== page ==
Social media conglomerate Meta, known for owning and operating some of the biggest social media platforms, like Facebook, Instagram and the newly unveiled Threads, is in hot water with the Australian government. Its subsidiaries, Facebook Israel and Onovo Protect recently copped a massive $20 million fine after failing to disclose what they were doing with user data. They claimed personal information would be private and protected, but then dispersed this data for commercial benefit.
Onavo Protect, the now discontinued mobile app, provided a VPN service that claimed to give users “peace of mind” when browsing and promised to “keep your data safe online” according to its listing on the App Store.
In 2020, the Australian Competition and Consumer Commission (ACCC) took Facebook Israel and its subsidiaries to court after it found Meta had been collecting information about its users for commercial purposes from February 2016 to October 2017.
In a judgement delivered on Wednesday, Federal Court Justice Wendy Abraham deemed the company’s conduct likely to deceive or mislead Australian consumers. The media giant was fined $20 million – $10 million to Onavo and $10 million to Facebook. Meta will also pay $400,000 for the ACCC’s legal costs.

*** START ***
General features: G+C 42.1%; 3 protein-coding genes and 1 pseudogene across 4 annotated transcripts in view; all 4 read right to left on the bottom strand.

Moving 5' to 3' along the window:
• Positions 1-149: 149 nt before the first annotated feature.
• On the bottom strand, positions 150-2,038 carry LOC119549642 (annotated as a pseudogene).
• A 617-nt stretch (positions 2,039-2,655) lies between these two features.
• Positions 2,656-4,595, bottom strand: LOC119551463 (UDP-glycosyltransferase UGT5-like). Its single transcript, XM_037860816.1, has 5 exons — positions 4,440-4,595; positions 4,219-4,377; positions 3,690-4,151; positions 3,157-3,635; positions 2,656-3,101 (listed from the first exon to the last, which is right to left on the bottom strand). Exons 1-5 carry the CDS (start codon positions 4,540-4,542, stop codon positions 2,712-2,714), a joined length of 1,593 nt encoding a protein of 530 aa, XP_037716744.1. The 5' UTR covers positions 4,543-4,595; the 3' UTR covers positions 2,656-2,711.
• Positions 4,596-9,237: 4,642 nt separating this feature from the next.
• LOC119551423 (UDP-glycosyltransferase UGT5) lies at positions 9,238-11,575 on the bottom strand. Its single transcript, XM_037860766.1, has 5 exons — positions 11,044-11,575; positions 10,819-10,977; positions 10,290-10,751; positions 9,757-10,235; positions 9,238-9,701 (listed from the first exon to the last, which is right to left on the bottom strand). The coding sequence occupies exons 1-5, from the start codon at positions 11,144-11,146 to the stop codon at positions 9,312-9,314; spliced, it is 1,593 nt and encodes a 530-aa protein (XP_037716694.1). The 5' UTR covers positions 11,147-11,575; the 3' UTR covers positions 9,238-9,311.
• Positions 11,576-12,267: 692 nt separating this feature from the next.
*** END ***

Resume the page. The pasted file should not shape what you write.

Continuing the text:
The consumer watchdog found that Onavo was tracking the online activity of its users, recording the exact number of seconds on each app its users accessed, as well as information about their device and location based on their IP address. If the person using Onavo also had a Facebook account, Meta could combine the data collected from both sources and see “nearly everything they are doing on their mobile device”, the ACCC argued. Scary.
The decision comes after Meta recently agreed to pay $1.1 billion for providing Cambridge Analytica access to data from as many as 87 million Facebook users. The company was sued by the Australian Information Commissioner earlier this year for breaching the privacy of 311,000 Australian users.